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Courts

Circuit Court Topics:


Mailing Address:
P.O. Box 998
Pascagoula, MS 39568

Physical Location:
Jackson County Courts Building
3104 Magnolia Street
Entrance on Convent Street
Pascagoula, MS

Fax:
228.769.3262

Circuit court

 

Circuit Court
Judge Dale Harkey

Circuit Court Administrator
Pat Smith
Pat_Smith@co.jackson.ms.us  
Phone Number: 228.769.3434

Circuit Court 
Judge Kathy Jackson

Deputy Court Administrator
Pam Gephart

Pam_Gephart@co.jackson.ms.us
Phone Number: 228.769.3244

Circuit 
Judge Robert Krebs

Deputy Court Administrator
Bobbye Schillereff

Bobbye@co.jackson.ms.us
Phone Number:
228.769.3438


Cases Heard in the Circuit Court

  • Civil actions over $75,000
  • Misdemeanors
  • Bastardy, felonies
  • Civil action and criminal appeals from County Court

Circuit Court Hearing schedule

Where: 
Jackson Count Courts Building (see address in left column)
Courtrooms A, B, and C
 
When:
During 4 Court Terms/Year (Terms begin -- January, April, July and October)
(8 weeks each) 

About the Circuit Court and Judges 

Requirements for Circuit Court Judges

  • Elected Officials serving 4 year terms
  • Practicing lawyer for five years 
  • 26 years of age or older
  • Citizen of state for at least five years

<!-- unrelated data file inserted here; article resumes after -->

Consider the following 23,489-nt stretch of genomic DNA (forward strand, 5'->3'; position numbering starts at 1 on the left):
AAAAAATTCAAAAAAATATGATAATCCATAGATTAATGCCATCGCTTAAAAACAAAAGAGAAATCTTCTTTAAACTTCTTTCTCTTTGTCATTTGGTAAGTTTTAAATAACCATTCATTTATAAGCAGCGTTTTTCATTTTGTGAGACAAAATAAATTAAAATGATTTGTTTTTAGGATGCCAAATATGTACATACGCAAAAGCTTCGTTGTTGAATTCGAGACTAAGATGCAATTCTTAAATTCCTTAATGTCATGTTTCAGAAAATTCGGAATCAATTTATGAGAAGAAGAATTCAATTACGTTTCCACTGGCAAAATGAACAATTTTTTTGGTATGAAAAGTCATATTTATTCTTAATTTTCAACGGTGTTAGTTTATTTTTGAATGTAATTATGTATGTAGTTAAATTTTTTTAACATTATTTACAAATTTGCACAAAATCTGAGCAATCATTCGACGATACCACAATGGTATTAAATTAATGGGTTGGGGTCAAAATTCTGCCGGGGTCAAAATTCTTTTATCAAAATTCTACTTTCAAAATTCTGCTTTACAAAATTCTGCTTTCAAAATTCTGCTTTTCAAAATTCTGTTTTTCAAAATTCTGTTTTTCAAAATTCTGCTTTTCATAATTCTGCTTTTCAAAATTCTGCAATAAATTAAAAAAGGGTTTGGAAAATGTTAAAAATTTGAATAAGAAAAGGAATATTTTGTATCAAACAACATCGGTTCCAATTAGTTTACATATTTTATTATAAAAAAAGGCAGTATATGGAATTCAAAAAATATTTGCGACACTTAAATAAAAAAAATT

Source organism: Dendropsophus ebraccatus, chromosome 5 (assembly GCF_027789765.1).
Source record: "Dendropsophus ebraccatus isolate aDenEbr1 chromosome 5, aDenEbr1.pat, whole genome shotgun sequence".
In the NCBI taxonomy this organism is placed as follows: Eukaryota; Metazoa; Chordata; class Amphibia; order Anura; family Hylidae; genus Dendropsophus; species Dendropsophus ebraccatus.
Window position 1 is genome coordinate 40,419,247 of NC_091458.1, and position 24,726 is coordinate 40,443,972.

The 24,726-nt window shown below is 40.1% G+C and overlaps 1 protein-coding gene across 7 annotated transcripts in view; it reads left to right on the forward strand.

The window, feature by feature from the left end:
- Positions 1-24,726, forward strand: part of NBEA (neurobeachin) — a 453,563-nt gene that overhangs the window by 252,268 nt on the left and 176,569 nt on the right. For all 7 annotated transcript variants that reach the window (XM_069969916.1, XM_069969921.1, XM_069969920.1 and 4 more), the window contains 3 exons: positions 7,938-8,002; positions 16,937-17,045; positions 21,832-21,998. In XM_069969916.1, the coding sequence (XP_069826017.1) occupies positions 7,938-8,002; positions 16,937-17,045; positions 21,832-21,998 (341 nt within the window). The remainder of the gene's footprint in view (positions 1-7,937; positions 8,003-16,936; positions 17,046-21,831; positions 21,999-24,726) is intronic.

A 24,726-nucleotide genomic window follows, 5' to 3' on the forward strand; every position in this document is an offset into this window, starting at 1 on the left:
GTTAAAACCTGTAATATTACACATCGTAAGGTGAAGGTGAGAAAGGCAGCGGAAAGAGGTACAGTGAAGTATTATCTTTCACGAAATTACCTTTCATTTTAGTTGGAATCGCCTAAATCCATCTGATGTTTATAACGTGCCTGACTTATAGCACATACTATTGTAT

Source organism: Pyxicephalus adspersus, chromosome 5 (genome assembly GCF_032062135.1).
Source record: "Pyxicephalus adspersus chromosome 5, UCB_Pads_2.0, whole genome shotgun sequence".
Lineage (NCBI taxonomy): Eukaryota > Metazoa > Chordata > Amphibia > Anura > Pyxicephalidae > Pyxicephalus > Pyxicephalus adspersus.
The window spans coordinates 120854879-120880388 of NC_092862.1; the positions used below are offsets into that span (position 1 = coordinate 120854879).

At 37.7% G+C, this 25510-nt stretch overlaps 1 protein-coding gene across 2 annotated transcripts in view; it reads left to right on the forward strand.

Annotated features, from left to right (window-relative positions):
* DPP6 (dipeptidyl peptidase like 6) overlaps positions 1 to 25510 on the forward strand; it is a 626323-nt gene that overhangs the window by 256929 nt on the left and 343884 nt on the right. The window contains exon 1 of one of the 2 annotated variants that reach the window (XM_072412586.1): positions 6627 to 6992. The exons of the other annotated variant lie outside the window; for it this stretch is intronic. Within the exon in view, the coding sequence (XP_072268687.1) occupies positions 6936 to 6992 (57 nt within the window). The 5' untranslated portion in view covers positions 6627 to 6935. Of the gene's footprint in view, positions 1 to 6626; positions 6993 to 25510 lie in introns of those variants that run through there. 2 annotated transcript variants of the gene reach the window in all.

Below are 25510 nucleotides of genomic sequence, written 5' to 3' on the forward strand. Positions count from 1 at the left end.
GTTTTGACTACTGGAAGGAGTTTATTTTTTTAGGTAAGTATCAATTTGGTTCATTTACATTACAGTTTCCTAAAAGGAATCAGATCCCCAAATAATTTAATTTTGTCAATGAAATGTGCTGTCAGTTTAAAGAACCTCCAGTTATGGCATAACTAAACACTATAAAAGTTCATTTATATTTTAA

• Citizen of district he/she serves (not subdistrict if divided)


Background on the Circuit Court in Mississippi
 
Mississippi has 22 Circuit Court Districts with 49 judges presiding therein. Districts, created by the legislature and/or the federal courts, vary considerably as to size, population and configuration. The Circuit Court tries felony criminal cases (as well as misdemeanors on appeal) and civil actions involving issues of $2,500 and above. Appeals from the Circuit Courts are to the Mississippi Supreme Court.

Juries are widely used in the Circuit Court, with a unanimous vote of 12 required for a criminal conviction, but only 9 of 12 required for a decision in a civil proceeding. The Circuit Court with all its attendant costs is generally the most expensive court in a county, but its work is too important to be compromised or sacrificed, and its work must be supported at an efficient and operable level. While it is valuable to continually study the courts and seek improvement therein, it is noted that the alternative to no courts is not acceptable in a civilized society.